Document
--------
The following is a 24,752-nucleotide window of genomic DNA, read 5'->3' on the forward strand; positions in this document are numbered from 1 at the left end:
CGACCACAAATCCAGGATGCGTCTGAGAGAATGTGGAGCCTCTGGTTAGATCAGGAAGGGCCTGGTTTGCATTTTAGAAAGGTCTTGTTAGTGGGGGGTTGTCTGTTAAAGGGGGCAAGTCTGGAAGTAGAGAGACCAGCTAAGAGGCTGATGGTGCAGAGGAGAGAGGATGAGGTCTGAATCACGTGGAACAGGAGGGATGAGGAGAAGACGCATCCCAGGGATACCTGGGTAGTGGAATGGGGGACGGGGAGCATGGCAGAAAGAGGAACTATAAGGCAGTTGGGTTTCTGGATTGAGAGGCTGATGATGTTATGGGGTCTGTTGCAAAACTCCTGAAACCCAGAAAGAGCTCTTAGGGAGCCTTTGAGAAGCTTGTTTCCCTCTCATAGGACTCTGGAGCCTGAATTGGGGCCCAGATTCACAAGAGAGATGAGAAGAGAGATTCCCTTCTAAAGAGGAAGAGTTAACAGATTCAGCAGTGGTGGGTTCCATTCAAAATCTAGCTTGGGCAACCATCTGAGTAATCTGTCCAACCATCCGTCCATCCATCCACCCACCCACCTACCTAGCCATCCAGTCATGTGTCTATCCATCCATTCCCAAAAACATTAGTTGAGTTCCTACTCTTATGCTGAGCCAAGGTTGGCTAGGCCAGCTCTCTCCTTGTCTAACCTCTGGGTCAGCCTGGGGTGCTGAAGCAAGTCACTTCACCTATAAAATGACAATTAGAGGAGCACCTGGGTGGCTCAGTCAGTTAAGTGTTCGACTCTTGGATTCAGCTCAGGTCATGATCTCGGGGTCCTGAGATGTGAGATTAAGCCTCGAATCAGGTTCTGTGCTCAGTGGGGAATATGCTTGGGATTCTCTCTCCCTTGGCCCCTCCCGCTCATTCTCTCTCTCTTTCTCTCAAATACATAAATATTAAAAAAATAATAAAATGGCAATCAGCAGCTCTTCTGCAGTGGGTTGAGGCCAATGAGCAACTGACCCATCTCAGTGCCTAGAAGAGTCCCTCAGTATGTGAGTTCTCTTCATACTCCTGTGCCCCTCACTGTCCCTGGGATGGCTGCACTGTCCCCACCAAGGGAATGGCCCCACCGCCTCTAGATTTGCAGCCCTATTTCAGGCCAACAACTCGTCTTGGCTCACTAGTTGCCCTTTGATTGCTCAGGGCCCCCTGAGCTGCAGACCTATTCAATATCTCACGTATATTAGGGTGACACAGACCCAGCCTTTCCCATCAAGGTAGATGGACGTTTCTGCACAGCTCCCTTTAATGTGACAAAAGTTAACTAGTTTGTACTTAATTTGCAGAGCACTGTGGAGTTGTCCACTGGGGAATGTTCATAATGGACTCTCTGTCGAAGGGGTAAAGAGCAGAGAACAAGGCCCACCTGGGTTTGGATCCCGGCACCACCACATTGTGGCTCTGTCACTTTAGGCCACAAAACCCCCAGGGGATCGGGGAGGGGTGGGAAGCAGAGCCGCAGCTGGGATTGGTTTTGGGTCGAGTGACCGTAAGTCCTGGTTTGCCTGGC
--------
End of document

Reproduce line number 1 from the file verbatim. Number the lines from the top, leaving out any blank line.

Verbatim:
The following is a 24,752-nucleotide window of genomic DNA, read 5'->3' on the forward strand; positions in this document are numbered from 1 at the left end: